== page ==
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Re: Database Design Issues - OT

by Abigail (Deacon)
on Jul 13, 2001 at 16:11 UTC ( #96359=note: print w/replies, xml ) Need Help??

in reply to Re: Database Design Issues - OT
in thread Database Design Issues - OT

If you have 270 products (rows?) and 10 categories, performance is not an issue, so a seperate table should be ok.

It's not just the amount of data that determines performance, it's also the number and kind of transactions. If all do is 10 simple selects a day, I agree, performance is not an issue. If you need to do 10,000 queries an hour, performance is an issue, even if you have only 270 products. Then not doing the join can certainly be noticeble.

I've been a DBA in a previous job. My response to the original question is "the article contains not enough information to say whether the DBA is right or not". What (s)he says certainly does have merit. But it depends on a lot of things whether the performance gain is noticeble or not. How many selects? How many updates? How many concurrent users accessing the tables? How much cache? What else is going on? It requires an awful lot of knowledge, not only from the strategies of your database server but also from which transactions are going to be performed to say which will give the best performance. Perhaps only realistic testing can tell the difference. And then you still need to make the trade-off between performance and clean design. Note that the drawback (I could make a typo when inserting something) can be overcome in several ways. One could make an insert trigger that rolls back the transaction if an illegal category is inserted. Or one uses a list of constants in the code, or one makes a layer between application(s) and the database that does the actual creation of SQL - and never have applications touch the database directly. The layer could exists of some libraries (modules), but it could also exists of stored procedures. Or some combination.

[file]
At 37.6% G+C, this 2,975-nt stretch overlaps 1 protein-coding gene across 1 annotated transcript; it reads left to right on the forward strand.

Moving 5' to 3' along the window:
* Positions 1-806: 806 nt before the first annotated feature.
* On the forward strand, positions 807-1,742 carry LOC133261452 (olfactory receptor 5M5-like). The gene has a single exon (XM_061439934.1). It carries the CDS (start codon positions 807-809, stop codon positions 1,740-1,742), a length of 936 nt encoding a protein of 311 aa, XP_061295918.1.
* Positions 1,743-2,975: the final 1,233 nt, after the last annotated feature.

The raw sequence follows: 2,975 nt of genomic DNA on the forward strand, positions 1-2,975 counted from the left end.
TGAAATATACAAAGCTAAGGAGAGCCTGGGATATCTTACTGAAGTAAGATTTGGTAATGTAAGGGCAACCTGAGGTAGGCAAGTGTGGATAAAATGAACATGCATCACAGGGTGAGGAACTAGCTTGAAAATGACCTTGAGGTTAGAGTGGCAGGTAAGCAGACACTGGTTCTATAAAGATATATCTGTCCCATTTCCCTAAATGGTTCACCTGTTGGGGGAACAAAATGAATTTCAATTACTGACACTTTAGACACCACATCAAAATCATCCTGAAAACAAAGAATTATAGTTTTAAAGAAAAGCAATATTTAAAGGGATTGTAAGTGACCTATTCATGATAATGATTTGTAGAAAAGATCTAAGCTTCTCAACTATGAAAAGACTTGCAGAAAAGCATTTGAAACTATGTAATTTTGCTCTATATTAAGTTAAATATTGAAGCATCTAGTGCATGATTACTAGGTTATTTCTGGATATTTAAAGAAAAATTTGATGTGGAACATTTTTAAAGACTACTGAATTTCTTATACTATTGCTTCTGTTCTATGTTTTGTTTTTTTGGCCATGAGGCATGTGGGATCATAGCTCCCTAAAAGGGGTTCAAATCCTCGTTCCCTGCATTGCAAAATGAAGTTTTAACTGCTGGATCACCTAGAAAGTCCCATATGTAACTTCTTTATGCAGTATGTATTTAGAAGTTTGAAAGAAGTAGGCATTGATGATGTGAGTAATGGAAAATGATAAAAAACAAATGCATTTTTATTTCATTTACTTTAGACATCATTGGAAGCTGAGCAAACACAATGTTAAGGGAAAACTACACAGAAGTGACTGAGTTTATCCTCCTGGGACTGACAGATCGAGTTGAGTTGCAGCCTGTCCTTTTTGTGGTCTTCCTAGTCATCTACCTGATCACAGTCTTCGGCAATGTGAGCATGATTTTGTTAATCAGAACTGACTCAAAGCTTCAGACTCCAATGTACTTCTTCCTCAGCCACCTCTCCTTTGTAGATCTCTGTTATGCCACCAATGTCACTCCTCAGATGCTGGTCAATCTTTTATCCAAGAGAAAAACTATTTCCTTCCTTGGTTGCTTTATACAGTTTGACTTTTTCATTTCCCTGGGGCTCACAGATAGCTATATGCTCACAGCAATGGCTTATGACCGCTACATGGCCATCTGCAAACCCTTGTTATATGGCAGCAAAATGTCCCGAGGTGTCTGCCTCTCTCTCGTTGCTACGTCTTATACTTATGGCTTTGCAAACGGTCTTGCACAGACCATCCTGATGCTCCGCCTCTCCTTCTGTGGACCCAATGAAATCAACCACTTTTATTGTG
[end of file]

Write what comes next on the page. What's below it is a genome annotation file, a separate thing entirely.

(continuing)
-- Abigail

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Re: Re: Database Design Issues - OT
by adamsj (Hermit) on Jul 13, 2001 at 18:53 UTC
    Perhaps only realistic testing can tell the difference.

    What she said.

    Speaking as a DBA who doesn't spend all his time being a DBA, I love normalized data. I also understand why sometimes denormalizing is the right strategy, and that there are ways to maintain integrity while denormalizing.


    They laughed at Joan of Arc, but she went right ahead and built it. --Gracie Allen

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